Parking lot attendants are on hand to find out the time you entered the park so they can direct you to your row in a timely and efficient manner instead of allowing you to walk the length and breadth of the car park, searching fruitlessly for your car with tired kids in tow.

Immersion and unexpected personalization are key pillars of Disney’s customer experience and they’re predominantly based on human touchpoints.

Apple: Customer Service In-Store

Here’s another massive brand that uses human touchpoints to create a positive customer experience. Apple Stores are a strong signifier of Apple’s commitment to customer service.

Alleviating tech oriented problems would be x38399 more frustrating on the end of a phone, so having a hub for customers to visit and find solutions is a good investment for a tech company and one that’s often overlooked.

From energetic, helpful staff to innovative Genius Bars – Apple Stores are solely built with Apple users is mind. They help to play out Apple’s brand identity through human touchpoints. Encouraging customers to ask questions, try out products and get products fixed gives Apple the chance to use human connection to create positive customer experiences with a digital-orientated product.

Tesla: Comfortable leads to Conversion

Here’s a clue about how Tesla sees their responsibility to customers interested in their products – employees working in their studios (not called showrooms) are called Customer Experience Specialists. Pretty cool.

And being relatively new-kids-on-the-block, it’s pretty impressive that their customer service in the automotive industry was measured by Group XP with a score of 113.05, ranked 26th across all industries.

Passionate tech, car and environment enthusiasts create a low pressure environment where they use to user-friendly digital tools to ask and answer customer questions, instead of hard-selling which can be synonymous with the motor industry. Being able to educate and inform customers is a valuable brand activity and employees build connections so they can promote messages about sustainability and encourage customers to think green.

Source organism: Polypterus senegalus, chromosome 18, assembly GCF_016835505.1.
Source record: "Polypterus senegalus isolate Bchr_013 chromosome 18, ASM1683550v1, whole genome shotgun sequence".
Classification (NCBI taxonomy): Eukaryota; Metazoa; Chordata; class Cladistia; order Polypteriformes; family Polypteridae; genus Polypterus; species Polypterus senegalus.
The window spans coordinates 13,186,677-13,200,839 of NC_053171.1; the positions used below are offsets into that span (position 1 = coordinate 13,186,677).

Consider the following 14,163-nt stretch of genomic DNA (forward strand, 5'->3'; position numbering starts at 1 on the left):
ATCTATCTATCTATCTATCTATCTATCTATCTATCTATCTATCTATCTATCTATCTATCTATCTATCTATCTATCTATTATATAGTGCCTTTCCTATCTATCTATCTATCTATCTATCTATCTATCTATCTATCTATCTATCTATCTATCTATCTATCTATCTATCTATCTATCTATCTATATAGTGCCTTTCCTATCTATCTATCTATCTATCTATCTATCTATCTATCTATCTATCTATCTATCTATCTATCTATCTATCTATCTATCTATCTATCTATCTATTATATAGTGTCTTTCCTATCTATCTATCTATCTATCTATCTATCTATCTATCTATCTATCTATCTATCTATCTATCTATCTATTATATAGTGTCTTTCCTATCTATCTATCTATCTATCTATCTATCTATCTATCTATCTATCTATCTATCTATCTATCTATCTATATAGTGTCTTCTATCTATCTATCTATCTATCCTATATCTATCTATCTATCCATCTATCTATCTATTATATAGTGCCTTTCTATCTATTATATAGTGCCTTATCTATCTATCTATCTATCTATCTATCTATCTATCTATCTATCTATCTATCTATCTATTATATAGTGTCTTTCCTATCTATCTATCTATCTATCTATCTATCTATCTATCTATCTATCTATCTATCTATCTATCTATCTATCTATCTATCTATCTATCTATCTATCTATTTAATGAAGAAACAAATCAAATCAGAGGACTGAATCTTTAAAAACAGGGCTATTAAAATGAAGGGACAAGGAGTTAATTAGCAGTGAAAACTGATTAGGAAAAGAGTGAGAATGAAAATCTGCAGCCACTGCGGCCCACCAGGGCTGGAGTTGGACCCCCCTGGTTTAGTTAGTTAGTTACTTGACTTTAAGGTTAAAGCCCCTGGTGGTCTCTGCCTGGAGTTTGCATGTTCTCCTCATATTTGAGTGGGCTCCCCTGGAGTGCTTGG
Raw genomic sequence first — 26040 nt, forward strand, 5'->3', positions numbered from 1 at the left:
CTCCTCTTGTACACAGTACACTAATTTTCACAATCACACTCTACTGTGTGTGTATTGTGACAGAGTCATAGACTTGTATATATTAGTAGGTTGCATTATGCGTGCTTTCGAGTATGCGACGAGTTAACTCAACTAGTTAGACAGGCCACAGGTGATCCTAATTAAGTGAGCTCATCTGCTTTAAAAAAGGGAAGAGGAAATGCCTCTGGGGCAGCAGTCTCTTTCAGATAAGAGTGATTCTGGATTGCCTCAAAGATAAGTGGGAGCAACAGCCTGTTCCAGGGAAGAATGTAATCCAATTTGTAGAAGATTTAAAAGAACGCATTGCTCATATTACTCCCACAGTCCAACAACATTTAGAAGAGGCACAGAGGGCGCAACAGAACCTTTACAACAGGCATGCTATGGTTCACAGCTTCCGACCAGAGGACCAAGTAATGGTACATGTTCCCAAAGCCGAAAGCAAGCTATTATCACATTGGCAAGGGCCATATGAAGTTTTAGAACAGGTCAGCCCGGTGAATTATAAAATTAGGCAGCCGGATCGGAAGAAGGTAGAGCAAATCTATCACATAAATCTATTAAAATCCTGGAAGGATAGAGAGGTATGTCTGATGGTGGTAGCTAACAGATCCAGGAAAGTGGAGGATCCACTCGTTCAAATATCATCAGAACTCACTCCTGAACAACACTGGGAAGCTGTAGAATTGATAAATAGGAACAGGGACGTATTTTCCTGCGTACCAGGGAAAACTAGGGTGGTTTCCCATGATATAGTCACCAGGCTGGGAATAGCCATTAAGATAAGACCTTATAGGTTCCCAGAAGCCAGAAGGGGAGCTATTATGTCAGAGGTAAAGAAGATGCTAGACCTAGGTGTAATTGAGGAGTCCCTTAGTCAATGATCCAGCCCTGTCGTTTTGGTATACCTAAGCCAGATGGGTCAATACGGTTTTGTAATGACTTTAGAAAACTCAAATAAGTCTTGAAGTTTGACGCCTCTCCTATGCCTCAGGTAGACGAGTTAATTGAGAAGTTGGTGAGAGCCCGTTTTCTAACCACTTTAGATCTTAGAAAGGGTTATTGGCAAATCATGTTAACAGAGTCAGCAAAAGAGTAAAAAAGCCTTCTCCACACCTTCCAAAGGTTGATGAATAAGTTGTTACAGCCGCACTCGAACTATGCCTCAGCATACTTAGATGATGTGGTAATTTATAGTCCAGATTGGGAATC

A comfortable customer environment gives a good lasting impression of a brand. Other effective human touchpoints include technicians coming to the customer via mobile vans instead of having to drive to a Tesla studio and the emergence of Tesla Motor Clubs and meet-ups for those interested to chat and learn about Tesla from others.

Topshop: Make People Feel Special

Topshop, especially their flagship store on London’s Oxford Street, is a good example of using human touchpoints to make customers feel special and empowered. They offer a free personal shopping experience which is an absolutely fantastic way to build rapport with a customer and give them a personalized service.

If you can incorporate this into your brand experience by giving personal product demonstrations etc then the pay-off can be well-worth the effort.

Hair and beauty services are also available in Topshop, which can empower customers and is a fun thing to do before a night out and after buying a new outfit – the customer experience is enhanced and lengthened.

There are also plenty of pop-up food brands too, which give customers more reason to hang out in the shop and make a day out of their visit. Topshop creates lots of in-store events too, partnering up with shows like Stranger Things and putting on experiential marketing events like their giant looping water slide in immersive 360.

Final Thoughts

These brands go the extra mile when it comes to creating memorable experiences for customers and building human touchpoints into the customer journeys they offer. They concentrate on the impact that meaningful connections can produce and work on using positive physical touchpoints to boost brand loyalty